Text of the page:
As previously mentioned, pure tequila is made from the Weber blue agave plant. This plant is native to Mexico. The plant grows for a period of seven to ten years before it is harvested to make tequila. Once the plant reaches maturity, it is removed from the ground. 

The leaves of the plant are of no importance, it is the bulb that the plant produces underground that is the key ingredient in the production of tequila. This bulb is known as the piña. The piña resembles a large white pineapple.

The production process of tequila can be broken down into six distinct steps: harvesting, baking, juicing, fermenting, distilling, and aging.

1. Harvesting

There is a special technique used during the harvesting phase of the Weber blue agave plant. As mentioned, the plant grows for a period of seven to ten years before it is harvested. After removing the plant from the ground the outer layer/leaves are removed from the core of the plant, known as the piña. There is a very specific knife that is used to remove the outer leaves from the piña. The knife is called a coa. Thepiña bulb is the part of the plant that the worlds tequila is made from.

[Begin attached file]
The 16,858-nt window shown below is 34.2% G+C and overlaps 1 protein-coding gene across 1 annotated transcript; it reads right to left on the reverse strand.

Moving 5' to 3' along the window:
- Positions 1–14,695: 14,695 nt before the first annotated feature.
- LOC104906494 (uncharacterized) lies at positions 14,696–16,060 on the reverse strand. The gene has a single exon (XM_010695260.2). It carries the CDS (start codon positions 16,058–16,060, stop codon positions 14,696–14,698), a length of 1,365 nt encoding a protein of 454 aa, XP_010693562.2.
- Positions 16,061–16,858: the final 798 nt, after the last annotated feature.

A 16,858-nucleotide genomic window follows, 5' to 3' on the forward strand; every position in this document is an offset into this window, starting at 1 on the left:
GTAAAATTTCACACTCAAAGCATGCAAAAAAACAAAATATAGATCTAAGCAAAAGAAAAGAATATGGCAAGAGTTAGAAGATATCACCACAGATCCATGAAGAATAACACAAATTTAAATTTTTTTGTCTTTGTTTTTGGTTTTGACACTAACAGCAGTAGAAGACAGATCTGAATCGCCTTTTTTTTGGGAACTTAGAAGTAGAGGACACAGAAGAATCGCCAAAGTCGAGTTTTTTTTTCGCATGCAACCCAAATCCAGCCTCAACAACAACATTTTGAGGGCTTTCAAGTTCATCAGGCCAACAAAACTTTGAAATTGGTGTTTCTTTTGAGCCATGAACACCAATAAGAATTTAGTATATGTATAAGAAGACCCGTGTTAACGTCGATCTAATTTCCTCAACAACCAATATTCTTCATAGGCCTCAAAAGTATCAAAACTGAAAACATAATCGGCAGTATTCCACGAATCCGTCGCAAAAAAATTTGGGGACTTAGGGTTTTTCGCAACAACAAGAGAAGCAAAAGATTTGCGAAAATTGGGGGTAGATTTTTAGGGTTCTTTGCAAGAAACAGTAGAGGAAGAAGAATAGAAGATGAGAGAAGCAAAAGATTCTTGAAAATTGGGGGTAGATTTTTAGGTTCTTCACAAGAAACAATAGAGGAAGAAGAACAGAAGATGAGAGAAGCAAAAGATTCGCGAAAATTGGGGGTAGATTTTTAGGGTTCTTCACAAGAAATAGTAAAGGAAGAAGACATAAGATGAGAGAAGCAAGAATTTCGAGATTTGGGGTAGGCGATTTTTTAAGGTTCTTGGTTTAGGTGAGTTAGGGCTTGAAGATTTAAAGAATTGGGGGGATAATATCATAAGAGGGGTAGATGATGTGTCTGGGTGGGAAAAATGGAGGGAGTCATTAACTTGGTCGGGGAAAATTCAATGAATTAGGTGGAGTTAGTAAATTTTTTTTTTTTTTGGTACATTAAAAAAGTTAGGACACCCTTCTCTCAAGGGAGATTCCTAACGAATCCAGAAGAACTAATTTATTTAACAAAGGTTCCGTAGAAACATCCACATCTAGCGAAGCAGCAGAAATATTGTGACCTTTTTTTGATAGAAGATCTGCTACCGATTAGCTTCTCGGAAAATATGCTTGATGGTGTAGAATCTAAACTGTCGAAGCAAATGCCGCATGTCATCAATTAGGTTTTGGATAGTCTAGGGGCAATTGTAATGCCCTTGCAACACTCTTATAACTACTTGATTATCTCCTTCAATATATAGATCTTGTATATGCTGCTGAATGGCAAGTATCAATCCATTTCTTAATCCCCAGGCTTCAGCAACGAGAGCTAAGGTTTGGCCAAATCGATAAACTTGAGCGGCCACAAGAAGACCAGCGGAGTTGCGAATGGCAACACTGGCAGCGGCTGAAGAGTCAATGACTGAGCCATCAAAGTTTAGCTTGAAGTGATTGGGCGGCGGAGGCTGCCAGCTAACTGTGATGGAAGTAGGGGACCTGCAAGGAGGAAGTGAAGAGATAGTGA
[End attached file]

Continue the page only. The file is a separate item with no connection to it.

2. Baking

The piñas are cut up into smaller pieces and then slowly cooked in brick ovens. This process transforms the starch in the piñas into fermented sugars. The core of the bulb was traditionally baked in pits that were lined with rocks. Today, however, piñas are slowly baked in brick or clay ovens that are known as hornos. Very large stainless steel ovens are sometimes also used. 

3. Juice extraction

After the piñas have been baked in the ovens the next step is to extract the juices from the piñas. These juices, also known as mosto, will later be distilled in order to create the alcohol. The juices are extracted in one of two ways:

  • The most common and current way of extracting the mosto from the piñas is by using an industrial mechanical shredder.
  • The second method is more traditional and some distiller still use this method. It is crushing and juicing the piñas using a large stone wheel also known as a tahona.